Getting in the Arctic waste
by Matt Britton
The arctic conditions in the county which have been with us now for practically a month have shown us that there are many things that we take for granted but really form an essential part of our daily living.
We are well know throughout the world for the high levels of rainfall and resultant green landscape but what exactly happens when the water goes off? Suddenly the all important early morning cup of coffee is absent, the heating doesn't work, cooking becomes a major challenge and all of a sudden, we become the great unwashed.
Likewise with refuse collection we assume come rain, wind or snow the big lorry will just arrive and bring away all the refuse and waste of the last number of weeks away.
The sub-zero conditions and impassable secondary roads have also had their effect on this necessary service but one man took steps well in advance to ensure that all his customers were looked after.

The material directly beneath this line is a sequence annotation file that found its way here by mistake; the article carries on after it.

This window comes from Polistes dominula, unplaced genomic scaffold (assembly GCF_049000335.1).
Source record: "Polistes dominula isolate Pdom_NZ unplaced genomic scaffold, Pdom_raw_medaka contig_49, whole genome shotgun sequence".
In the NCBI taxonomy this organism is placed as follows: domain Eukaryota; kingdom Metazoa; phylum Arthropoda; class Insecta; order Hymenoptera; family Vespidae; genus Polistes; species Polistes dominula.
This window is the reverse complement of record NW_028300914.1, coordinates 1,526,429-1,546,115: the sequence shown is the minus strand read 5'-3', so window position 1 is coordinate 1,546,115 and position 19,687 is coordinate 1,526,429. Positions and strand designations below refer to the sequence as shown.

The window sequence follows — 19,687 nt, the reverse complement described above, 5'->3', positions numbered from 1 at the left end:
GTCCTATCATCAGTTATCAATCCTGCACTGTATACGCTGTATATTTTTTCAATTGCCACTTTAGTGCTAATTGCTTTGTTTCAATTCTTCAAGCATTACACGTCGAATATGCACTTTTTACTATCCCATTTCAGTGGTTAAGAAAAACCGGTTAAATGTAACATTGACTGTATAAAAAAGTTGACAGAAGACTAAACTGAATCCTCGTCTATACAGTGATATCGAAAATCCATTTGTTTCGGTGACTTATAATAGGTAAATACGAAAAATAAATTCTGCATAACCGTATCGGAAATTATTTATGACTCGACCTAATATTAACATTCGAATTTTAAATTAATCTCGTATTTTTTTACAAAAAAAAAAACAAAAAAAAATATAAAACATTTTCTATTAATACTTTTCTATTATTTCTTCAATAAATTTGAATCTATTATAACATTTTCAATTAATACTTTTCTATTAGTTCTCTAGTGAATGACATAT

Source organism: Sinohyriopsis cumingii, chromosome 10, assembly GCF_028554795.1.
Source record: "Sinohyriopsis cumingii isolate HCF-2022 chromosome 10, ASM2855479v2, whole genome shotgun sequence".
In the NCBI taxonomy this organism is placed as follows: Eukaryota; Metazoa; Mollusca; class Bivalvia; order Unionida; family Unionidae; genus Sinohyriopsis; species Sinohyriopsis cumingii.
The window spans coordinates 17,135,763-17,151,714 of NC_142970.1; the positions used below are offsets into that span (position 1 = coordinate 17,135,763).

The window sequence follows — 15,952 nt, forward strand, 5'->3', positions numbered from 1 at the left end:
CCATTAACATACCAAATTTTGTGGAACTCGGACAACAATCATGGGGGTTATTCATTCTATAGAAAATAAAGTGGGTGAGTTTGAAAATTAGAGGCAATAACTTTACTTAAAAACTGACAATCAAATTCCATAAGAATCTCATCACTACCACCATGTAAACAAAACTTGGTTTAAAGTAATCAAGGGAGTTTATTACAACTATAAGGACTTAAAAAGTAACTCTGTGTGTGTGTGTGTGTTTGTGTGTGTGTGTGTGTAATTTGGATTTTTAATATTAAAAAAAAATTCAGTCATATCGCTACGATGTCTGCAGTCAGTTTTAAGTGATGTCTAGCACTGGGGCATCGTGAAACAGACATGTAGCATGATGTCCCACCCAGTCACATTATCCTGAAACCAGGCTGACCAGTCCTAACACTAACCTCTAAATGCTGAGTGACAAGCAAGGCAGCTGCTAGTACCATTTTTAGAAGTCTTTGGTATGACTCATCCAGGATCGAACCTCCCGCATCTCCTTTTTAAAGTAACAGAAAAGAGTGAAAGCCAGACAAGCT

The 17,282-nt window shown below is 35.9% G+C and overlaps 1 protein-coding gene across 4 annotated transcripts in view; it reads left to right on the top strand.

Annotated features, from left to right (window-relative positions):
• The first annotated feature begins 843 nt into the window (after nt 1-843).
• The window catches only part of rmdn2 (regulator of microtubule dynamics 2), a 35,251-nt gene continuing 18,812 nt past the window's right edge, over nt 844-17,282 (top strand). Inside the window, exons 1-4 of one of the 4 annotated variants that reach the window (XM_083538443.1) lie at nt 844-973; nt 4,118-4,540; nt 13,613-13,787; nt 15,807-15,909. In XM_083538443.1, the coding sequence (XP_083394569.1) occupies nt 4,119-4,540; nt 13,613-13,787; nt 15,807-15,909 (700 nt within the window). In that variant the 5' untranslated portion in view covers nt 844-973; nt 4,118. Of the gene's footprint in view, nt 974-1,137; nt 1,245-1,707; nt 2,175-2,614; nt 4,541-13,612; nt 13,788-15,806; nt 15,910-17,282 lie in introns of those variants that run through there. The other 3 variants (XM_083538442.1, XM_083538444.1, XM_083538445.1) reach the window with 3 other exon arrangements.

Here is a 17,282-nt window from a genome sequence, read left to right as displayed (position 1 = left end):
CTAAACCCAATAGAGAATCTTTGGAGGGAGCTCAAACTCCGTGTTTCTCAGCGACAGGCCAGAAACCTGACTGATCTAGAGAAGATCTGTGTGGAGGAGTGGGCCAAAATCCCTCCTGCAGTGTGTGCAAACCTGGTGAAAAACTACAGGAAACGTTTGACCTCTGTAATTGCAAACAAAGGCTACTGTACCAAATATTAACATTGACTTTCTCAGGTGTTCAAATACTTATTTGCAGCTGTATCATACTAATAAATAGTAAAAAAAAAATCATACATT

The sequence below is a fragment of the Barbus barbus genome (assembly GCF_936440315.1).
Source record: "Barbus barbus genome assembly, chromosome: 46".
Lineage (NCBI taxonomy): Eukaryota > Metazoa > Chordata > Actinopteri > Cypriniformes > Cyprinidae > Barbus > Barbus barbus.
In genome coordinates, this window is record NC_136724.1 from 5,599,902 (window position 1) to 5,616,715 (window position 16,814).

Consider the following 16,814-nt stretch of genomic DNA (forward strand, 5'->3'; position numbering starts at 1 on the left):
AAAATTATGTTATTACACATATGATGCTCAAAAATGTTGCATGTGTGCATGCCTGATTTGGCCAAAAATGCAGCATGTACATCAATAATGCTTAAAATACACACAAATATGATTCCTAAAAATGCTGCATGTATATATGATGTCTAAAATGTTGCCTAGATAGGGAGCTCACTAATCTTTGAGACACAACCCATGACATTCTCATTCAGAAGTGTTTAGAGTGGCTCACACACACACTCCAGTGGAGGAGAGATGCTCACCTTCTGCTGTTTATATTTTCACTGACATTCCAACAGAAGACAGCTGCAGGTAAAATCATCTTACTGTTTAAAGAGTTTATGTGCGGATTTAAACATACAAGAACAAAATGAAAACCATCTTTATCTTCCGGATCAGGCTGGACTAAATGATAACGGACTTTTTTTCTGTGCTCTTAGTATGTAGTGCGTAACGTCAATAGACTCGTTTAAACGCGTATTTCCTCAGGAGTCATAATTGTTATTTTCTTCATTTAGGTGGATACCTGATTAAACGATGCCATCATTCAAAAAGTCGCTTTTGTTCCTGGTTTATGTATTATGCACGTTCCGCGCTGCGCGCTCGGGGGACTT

Shaun Molloy from Donegal Waste told the Donegal Democrat: "People do not realise the importance of getting rid of the refuse at this time of the year - if it is left lying around it will just attract rodents and scavengers into the house.
"Having learned the lessons from last year, we bought some smaller vans to haul the waste from snowed-in customers in inaccessible areas where our trucks could not access safely. It was patently obvious to us in late November that our larger trucks were not going to be able to negotiate many of the secondary country roads and lanes and thankfully we have managed to maintain a complete service in the south west of the county which has been particularly badly hit this year."
Shaun added, "We will be out there once again after the Christmas celebrations ensuring that the last of the turkey and ham is properly disposed off and indeed, that all the Christmas wrapping has been careful re-cycled."